At New Harmony High in Louisiana, we’re constantly in awe of the nature that surrounds us and the rich history of our region. Check out these incredible black and white images of cypress loggers during the beginning of the 20th century.
Cypress trees are the state tree of Louisiana and they can live for over 1000 years. Cypress trees have “knees” which are actually roots that grow above the surface of land or water. These roots transport air to the submerged roots and help to stabilize the massive tree.
The National Wildlife Federation describe the importance of bald cypresses to the ecosystem:
“They tend to grow along rivers and in wetlands, they are excellent at soaking up floodwaters and preventing erosion. They also trap pollutants and prevent them from spreading. Frogs, toads, and salamanders use bald cypress swamps as breeding grounds. Wood ducks nest in hollow trunks, catfish spawn in the submerged hollow logs, and raptors like bald eagles nest in the treetops.”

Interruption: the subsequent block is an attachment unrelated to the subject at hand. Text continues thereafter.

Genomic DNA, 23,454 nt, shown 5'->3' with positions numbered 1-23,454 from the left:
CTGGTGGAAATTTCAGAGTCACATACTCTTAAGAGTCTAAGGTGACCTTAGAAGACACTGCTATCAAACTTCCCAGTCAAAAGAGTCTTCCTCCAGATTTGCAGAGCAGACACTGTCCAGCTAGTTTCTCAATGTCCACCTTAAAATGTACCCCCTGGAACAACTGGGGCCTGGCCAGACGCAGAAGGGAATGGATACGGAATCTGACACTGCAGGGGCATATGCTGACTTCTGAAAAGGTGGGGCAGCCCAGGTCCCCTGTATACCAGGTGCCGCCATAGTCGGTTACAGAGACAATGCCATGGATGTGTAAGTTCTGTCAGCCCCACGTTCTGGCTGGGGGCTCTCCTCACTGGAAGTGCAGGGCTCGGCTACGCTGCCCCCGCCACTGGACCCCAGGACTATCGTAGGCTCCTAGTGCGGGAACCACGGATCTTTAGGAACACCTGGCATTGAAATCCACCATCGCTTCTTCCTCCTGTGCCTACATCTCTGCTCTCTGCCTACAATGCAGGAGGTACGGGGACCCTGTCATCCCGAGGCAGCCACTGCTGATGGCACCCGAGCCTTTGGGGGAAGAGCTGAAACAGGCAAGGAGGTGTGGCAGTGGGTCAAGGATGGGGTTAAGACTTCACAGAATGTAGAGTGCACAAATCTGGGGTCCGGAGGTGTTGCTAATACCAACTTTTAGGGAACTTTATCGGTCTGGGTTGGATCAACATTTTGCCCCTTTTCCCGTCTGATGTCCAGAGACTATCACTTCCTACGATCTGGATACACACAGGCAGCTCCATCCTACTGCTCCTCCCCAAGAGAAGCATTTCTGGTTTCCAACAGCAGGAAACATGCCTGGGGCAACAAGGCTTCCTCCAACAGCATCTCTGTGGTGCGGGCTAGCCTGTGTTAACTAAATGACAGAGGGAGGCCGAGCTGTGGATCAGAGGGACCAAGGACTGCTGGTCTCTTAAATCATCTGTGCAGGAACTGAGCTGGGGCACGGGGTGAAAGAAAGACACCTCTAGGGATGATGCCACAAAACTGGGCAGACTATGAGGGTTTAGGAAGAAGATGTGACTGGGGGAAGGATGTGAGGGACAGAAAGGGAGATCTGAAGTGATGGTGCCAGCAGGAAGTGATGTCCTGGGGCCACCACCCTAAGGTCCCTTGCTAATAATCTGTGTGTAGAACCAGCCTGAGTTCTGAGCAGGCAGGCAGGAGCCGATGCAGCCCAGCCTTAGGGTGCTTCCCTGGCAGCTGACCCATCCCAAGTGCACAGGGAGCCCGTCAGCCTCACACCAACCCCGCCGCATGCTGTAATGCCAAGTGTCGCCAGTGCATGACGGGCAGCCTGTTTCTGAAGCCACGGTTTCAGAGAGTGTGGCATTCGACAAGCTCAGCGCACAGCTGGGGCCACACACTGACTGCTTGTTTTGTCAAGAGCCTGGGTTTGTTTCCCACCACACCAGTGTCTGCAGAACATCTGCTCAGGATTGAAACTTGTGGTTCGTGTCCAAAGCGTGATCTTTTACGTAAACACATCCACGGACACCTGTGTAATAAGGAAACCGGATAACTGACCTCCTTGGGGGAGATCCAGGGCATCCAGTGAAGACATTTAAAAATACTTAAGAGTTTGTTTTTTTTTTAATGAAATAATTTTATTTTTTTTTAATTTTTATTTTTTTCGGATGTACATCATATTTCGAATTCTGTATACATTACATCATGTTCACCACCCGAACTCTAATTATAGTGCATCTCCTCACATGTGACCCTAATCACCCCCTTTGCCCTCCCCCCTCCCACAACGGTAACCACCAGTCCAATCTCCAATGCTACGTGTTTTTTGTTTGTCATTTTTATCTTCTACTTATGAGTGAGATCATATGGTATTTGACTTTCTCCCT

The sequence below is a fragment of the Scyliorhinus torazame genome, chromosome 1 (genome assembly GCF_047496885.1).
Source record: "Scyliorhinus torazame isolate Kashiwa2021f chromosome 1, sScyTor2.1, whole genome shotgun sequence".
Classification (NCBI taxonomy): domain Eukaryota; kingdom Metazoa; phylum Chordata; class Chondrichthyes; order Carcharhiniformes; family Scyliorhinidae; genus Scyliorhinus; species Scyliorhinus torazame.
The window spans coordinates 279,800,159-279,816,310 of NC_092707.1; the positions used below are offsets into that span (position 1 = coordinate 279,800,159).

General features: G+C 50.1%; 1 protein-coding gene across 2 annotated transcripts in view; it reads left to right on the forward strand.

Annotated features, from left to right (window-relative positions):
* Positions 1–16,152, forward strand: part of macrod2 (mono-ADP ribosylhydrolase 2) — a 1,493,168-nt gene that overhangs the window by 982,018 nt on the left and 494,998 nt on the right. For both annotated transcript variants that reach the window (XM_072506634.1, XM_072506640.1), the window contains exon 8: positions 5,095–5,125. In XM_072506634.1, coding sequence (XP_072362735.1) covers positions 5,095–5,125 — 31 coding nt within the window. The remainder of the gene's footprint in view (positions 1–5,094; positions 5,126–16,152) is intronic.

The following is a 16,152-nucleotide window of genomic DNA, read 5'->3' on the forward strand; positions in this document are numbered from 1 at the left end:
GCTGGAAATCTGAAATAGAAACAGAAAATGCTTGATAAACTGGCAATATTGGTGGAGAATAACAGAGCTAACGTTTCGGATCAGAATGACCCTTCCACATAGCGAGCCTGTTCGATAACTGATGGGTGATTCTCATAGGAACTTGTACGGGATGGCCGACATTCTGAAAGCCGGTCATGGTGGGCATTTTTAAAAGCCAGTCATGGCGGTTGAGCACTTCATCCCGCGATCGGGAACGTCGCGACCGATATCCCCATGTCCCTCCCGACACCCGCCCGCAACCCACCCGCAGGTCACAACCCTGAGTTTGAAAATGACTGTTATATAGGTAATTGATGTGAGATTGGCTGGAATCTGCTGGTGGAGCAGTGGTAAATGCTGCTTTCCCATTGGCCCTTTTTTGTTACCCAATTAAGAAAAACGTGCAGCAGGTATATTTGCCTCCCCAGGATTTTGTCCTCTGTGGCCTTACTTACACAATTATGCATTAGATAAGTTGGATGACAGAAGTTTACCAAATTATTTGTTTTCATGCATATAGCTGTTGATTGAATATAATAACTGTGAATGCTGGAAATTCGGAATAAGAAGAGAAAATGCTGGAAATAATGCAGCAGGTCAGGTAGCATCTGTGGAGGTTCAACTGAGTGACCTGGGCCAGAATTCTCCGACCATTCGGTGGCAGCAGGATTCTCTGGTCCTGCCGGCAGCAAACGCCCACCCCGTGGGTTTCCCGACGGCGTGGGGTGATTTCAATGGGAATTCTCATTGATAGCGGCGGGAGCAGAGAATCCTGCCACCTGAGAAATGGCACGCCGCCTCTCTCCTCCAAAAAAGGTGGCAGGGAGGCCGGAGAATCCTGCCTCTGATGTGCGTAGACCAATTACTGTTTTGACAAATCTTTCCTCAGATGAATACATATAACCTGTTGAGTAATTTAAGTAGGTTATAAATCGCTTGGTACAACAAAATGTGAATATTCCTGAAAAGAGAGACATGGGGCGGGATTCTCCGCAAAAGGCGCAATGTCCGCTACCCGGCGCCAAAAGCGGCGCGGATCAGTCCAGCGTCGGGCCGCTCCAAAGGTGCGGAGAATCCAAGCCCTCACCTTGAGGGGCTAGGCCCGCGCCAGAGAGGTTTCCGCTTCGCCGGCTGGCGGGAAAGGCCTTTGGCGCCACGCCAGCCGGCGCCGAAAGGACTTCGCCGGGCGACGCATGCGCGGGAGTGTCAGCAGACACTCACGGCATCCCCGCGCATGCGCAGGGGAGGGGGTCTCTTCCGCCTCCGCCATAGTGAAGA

So cypress swamps are an incredible asset to the ecosystem to help control flooding and pollution and to protect animal habitats.
In the past, cypresses were logged for mulch and for wood to make furniture. Now, industrial cypress logging is regulated because cypress trees take a long while to grow back. Additionally, salt water encroachment from the canals dug in from the Gulf, flooding from hurricanes, and invasive species threaten the well-being of the cypress forests.
This is where New Harmony comes in! Can you imagine our students researching how to save cypress forests? Or looking for cypress seedlings that have survived in brackish water despite our knowledge that salinity threatens their growth?